Children fleeing ISIS-held area in Iraq face dire conditions
LONDON - Children fleeing the jihadist-held Hawijah area in north Iraq are dying of thirst and being killed by makeshift bombs, Save the Children said on Thursday.
Hawijah, a town in Iraq's Kirkuk province, has been held by the Islamic State group since 2014, and jihadists who have fled defeats in other areas are believed to have gathered there.
"In recent days scores of young children have run out of water and died along perilous mountain paths, or have been killed after stepping on the improvised landmines," the Britain-based Save the Children charity said.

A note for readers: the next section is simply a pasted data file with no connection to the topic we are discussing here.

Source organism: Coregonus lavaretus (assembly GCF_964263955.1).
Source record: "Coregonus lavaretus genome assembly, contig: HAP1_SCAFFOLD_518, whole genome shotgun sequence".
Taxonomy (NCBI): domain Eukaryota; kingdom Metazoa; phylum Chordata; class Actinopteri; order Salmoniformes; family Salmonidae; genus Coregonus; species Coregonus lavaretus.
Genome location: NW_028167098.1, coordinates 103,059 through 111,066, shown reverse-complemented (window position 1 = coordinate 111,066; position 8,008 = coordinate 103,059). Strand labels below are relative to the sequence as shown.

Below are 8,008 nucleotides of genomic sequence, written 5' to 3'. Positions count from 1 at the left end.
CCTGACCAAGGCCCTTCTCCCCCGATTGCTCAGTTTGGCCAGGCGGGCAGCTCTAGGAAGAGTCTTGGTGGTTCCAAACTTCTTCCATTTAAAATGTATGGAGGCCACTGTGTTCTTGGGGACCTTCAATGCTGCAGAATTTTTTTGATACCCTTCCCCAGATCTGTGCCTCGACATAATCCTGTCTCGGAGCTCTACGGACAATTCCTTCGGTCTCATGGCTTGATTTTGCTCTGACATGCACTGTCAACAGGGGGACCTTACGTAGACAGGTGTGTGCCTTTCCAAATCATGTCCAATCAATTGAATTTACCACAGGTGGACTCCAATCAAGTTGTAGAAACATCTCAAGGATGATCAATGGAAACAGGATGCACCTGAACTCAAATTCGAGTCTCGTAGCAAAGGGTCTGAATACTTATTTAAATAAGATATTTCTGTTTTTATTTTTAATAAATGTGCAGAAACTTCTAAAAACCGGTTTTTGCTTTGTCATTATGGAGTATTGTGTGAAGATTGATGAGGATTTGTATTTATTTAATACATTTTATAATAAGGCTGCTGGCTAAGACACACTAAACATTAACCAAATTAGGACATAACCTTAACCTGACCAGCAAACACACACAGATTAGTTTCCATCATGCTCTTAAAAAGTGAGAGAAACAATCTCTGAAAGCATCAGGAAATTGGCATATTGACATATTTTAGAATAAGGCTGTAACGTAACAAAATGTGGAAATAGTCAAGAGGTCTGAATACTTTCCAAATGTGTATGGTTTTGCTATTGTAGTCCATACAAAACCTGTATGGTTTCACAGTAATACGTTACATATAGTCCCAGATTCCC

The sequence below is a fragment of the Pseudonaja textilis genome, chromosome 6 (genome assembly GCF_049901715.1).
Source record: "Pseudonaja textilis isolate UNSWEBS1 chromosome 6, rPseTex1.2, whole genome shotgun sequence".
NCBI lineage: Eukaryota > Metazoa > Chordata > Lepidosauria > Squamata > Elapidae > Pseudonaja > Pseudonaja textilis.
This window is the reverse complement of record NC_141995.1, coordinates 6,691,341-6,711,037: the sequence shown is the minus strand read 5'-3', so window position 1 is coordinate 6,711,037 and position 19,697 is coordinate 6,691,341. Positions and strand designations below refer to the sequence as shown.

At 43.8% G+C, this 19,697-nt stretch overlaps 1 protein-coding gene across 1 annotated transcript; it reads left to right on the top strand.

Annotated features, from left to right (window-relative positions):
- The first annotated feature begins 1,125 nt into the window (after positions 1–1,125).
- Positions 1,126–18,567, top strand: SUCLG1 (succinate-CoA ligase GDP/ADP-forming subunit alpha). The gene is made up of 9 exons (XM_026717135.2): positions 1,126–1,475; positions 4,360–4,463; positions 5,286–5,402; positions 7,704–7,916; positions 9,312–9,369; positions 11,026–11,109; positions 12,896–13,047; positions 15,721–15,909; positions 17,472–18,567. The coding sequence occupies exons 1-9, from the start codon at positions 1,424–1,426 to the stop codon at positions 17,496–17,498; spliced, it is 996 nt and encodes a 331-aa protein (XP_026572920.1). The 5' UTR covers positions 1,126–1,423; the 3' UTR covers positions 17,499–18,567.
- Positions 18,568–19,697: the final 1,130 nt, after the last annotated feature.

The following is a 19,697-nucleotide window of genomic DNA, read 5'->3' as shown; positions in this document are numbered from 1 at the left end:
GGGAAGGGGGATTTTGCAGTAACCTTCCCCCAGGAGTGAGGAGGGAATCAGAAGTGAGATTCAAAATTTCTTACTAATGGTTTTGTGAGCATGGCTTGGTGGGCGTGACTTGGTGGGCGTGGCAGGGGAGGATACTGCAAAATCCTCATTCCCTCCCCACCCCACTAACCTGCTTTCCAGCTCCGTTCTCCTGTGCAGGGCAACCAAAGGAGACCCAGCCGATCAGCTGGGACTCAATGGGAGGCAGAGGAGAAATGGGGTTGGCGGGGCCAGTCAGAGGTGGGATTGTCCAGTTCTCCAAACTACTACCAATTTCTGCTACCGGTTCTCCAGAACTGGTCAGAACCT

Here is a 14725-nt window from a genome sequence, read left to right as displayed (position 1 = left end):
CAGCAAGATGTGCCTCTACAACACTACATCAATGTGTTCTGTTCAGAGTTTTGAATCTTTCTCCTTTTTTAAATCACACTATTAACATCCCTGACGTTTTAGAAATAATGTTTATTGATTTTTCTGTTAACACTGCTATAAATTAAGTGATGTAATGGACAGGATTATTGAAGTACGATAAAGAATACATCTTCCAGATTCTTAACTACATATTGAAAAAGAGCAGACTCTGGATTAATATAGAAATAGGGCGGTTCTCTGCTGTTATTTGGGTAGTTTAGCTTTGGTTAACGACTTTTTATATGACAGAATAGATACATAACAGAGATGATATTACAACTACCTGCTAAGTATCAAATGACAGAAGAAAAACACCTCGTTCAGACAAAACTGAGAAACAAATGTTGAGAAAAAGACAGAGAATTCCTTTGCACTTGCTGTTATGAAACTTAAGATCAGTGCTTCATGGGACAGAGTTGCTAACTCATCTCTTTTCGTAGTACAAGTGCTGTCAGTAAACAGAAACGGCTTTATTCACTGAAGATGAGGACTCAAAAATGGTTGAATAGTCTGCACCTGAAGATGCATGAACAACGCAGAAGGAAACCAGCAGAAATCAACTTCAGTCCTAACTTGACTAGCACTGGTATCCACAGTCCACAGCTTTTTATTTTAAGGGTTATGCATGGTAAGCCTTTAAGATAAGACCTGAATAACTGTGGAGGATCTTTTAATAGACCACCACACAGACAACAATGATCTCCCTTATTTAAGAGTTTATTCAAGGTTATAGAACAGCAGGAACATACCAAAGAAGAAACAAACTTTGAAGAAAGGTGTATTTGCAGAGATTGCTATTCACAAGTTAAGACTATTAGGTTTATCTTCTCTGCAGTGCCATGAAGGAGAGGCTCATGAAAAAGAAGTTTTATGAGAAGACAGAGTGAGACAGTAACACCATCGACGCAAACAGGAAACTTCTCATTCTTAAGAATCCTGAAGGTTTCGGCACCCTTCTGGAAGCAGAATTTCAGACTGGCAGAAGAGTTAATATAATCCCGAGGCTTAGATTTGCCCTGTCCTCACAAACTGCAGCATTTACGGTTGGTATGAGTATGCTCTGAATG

"One family of five, now reduced to three, said they lost two children to hidden explosives. They were unable to retrieve the bodies for fear of further landmines in the area," it said in a statement.
Iraqi forces are preparing for an operation to retake the city of Mosul, the capital of neighbouring Nineveh province, and a push to recapture Hawijah could occur simultaneously.
The Mosul offensive may spark a humanitarian crisis, with the United Nations saying that up to a million people could be displaced by the fighting.